Creating college values and living by them daily

Convocation at Anne Arundel Community College in August. (Photo: AACC)

Many colleges have institutional values, but how many employees can name them? How many employees live by them?

As the first community college in the country with an engagement coach training program accredited by the International Coach Federation (ICF), it only made sense that Anne Arundel Community College (AACC) in Maryland implement and stand by its own values.

This article is part of a monthly series provided by the National Council for Marketing & Public Relations (NCMPR), an affiliated council of the American Association of Community Colleges.

Establishing college values

The college began the process of establishing its values in 2017. Strategic communications and human resources worked together to moderate a brainstorming process where faculty and staff identified values they wanted to see the college embrace. Volunteers from the coaching program consolidated the collected submissions into categories of similar themes, which were refined through college-wide open forums; online discussion; and faculty, staff and student surveys.

Finally, the president and vice presidents approved the final five:

  1. Community and relationships
  2. Opportunity
  3. Positivity
  4. Innovation and creativity
  5. Equity and inclusion

It’s no surprise that community and relationships appeared on the list: By choosing values through a collaborative approach rather than coming from college leadership, every employee could see their ideas reflected in the final choices.

“Having faculty and staff involved from the start helped them buy into this process,” AACC President Dawn Lindsay said, adding that the values help drive the college’s strategic decisions.

For example, human resources overhauled the employee evaluation process to better align with the values. Rather than an annual evaluation, supervisors meet with their subordinates multiple times a year for a conversation focused on how they are incorporating college values into their work. This new model earned AACC the 2022 HR Innovation Award from the College and University Professional Association for Human Resources (CUPA-HR).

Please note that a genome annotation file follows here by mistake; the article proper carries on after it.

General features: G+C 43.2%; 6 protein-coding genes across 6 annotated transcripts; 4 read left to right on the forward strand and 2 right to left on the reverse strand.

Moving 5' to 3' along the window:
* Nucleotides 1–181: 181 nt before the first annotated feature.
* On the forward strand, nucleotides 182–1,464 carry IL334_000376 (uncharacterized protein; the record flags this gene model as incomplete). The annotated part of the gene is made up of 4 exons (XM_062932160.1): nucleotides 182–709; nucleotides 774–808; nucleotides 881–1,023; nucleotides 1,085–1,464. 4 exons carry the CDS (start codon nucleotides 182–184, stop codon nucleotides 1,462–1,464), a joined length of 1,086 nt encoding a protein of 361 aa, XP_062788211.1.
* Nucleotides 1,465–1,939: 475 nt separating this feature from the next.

Letting values drive convocation

The values continue to play a part in the annual convocation, which is a chance for college faculty and staff to gather and celebrate the coming academic year. It is also a good opportunity for the college to recommit to and exemplify its values.

“How we relate to each other matters,” Lindsay said. “It affects how we treat each other, and that makes a difference for our students and their experience. When instructors and support staff are engaged and living the values, students can see it, and that inspires students to continue their educational journey with us.”

Like many colleges, AACC has returned to a fully open campus. However, some offices are on a hybrid schedule, so employees do not always have the chance to interact with colleagues. One of convocation’s main goals is to recommit to the value of community and relationships in the hybrid environment.

This is how AACC uses convocation to reflect its established values:

  • Begin with a coffee hour to give everyone a chance to mingle.
  • Use the president’s remarks to set the tone.
  • Encourage employees to share a memory of a time someone at the college made an impact on them.
  • Have faculty and staff share a photo from their phone that brings them joy. Encourage them to interact with someone new who they do not spend a lot of time with.
  • Hold a panel discussion where college leaders evaluate topics through the lens of the college values. For example, the changing role of higher education as related to DEIA initiatives or advancements in technology as opportunities to be innovative.

Creating a partnership

Colleges looking to incorporate values into their own convocation gatherings should first establish a partnership between the president’s office and the college’s communications office. Anne Arundel’s strategic communications executive director began to host the event to keep up energy and engagement, which led to conversations about continued involvement.

“Our role in convocation didn’t come about overnight,” said Dan Baum, strategic communications executive director. “It was a continual process of building that relationship with the president and vice presidents.”

Now, Baum helps craft core messages, takeaways, and engagement activities; and he continues to moderate the event.

By incorporating college values into all parts of the college, AACC employees know the values and live them daily. When students say things like, “My professor helped me solve a problem” or “My advisor made me feel welcome at AACC,” they are using the language of the values – and that is the ultimate goal.

About the Author

Alicia Renehan
Alicia Renehan is the public relations manager at Anne Arundel Community College in Maryland. She is also a member of NCMPR’s 2023-24 Leadership Institute.
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